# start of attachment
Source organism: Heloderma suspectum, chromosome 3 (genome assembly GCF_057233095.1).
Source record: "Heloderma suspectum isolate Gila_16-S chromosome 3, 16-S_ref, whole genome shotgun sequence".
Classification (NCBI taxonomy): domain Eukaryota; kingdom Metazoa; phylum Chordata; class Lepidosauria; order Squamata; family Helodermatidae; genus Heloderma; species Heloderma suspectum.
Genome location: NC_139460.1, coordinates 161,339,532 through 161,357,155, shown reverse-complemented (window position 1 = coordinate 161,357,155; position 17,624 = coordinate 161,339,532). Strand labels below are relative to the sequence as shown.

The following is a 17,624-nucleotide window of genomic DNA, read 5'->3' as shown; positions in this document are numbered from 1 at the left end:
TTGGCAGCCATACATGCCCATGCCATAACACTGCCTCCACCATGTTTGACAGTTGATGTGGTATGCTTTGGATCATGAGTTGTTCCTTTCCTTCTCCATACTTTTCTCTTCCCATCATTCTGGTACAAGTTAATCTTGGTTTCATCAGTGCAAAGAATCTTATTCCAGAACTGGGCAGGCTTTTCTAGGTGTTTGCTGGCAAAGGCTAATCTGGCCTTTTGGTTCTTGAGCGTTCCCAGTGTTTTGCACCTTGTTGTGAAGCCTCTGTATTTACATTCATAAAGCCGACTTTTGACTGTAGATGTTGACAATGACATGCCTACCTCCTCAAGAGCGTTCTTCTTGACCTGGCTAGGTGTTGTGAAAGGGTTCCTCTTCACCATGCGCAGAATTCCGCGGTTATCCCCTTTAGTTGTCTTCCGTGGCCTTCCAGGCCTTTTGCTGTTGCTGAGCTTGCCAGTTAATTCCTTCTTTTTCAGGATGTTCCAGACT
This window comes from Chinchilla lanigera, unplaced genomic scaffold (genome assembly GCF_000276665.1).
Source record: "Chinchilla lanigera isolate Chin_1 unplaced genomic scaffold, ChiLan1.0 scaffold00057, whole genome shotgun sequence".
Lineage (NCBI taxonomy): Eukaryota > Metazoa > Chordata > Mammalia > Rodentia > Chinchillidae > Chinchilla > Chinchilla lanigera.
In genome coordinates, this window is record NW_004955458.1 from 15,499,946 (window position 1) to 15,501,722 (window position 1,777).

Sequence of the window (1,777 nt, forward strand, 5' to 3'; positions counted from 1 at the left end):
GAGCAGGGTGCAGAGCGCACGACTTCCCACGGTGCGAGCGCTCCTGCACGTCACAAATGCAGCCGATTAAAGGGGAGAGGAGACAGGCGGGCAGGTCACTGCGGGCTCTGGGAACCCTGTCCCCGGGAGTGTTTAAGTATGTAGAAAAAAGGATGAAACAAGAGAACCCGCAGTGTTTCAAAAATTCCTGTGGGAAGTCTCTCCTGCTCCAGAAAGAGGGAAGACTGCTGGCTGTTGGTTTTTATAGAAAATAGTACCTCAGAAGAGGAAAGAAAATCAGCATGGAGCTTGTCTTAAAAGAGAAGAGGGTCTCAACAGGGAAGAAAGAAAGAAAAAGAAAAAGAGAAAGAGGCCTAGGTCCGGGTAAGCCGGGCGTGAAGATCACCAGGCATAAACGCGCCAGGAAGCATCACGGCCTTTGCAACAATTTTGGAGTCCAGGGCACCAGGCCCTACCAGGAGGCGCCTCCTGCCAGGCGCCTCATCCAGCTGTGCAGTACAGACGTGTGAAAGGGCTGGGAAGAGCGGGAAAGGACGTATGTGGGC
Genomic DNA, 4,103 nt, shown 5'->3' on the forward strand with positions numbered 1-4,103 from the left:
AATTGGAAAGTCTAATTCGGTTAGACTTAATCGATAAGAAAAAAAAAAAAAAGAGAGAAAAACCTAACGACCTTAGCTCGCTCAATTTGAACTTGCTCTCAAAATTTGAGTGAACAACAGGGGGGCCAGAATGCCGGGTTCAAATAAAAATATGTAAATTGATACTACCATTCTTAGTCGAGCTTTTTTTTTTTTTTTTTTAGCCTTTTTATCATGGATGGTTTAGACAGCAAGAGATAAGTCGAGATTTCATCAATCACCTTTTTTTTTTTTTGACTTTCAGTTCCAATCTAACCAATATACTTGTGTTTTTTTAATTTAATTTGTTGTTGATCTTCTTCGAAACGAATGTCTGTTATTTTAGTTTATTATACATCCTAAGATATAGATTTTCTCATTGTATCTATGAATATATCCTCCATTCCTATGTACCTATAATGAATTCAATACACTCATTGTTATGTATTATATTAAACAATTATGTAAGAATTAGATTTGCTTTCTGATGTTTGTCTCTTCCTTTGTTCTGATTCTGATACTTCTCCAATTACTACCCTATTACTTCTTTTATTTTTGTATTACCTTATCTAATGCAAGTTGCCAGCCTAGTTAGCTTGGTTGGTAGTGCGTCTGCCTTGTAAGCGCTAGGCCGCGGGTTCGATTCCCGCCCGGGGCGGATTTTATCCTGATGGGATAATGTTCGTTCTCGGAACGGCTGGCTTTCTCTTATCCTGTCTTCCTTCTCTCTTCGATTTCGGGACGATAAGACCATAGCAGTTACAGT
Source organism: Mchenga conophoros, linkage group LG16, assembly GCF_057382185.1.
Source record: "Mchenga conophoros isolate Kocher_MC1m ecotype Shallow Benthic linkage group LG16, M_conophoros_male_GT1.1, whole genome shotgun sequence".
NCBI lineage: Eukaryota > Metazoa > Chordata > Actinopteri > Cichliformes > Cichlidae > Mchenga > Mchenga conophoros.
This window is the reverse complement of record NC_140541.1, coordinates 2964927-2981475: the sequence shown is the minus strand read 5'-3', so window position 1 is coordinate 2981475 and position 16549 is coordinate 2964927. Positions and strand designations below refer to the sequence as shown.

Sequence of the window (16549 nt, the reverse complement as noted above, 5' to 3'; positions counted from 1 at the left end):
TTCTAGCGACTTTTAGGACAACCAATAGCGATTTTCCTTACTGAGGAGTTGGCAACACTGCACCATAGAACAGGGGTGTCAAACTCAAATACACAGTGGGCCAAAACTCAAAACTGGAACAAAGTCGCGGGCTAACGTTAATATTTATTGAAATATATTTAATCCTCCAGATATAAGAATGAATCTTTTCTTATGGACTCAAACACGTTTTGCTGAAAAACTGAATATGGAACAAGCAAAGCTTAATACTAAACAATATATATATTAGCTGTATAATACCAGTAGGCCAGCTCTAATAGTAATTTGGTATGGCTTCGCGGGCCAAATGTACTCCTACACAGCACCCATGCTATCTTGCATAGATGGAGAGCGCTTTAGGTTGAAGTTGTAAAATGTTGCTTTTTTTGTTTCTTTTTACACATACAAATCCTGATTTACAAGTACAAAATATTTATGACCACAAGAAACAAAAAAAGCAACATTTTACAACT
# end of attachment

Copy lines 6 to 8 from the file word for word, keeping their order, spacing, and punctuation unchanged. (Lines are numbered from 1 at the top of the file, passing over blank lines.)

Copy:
TTGGCAGCCATACATGCCCATGCCATAACACTGCCTCCACCATGTTTGACAGTTGATGTGGTATGCTTTGGATCATGAGTTGTTCCTTTCCTTCTCCATACTTTTCTCTTCCCATCATTCTGGTACAAGTTAATCTTGGTTTCATCAGTGCAAAGAATCTTATTCCAGAACTGGGCAGGCTTTTCTAGGTGTTTGCTGGCAAAGGCTAATCTGGCCTTTTGGTTCTTGAGCGTTCCCAGTGTTTTGCACCTTGTTGTGAAGCCTCTGTATTTACATTCATAAAGCCGACTTTTGACTGTAGATGTTGACAATGACATGCCTACCTCCTCAAGAGCGTTCTTCTTGACCTGGCTAGGTGTTGTGAAAGGGTTCCTCTTCACCATGCGCAGAATTCCGCGGTTATCCCCTTTAGTTGTCTTCCGTGGCCTTCCAGGCCTTTTGCTGTTGCTGAGCTTGCCAGTTAATTCCTTCTTTTTCAGGATGTTCCAGACT
This window comes from Chinchilla lanigera, unplaced genomic scaffold (genome assembly GCF_000276665.1).
Source record: "Chinchilla lanigera isolate Chin_1 unplaced genomic scaffold, ChiLan1.0 scaffold00057, whole genome shotgun sequence".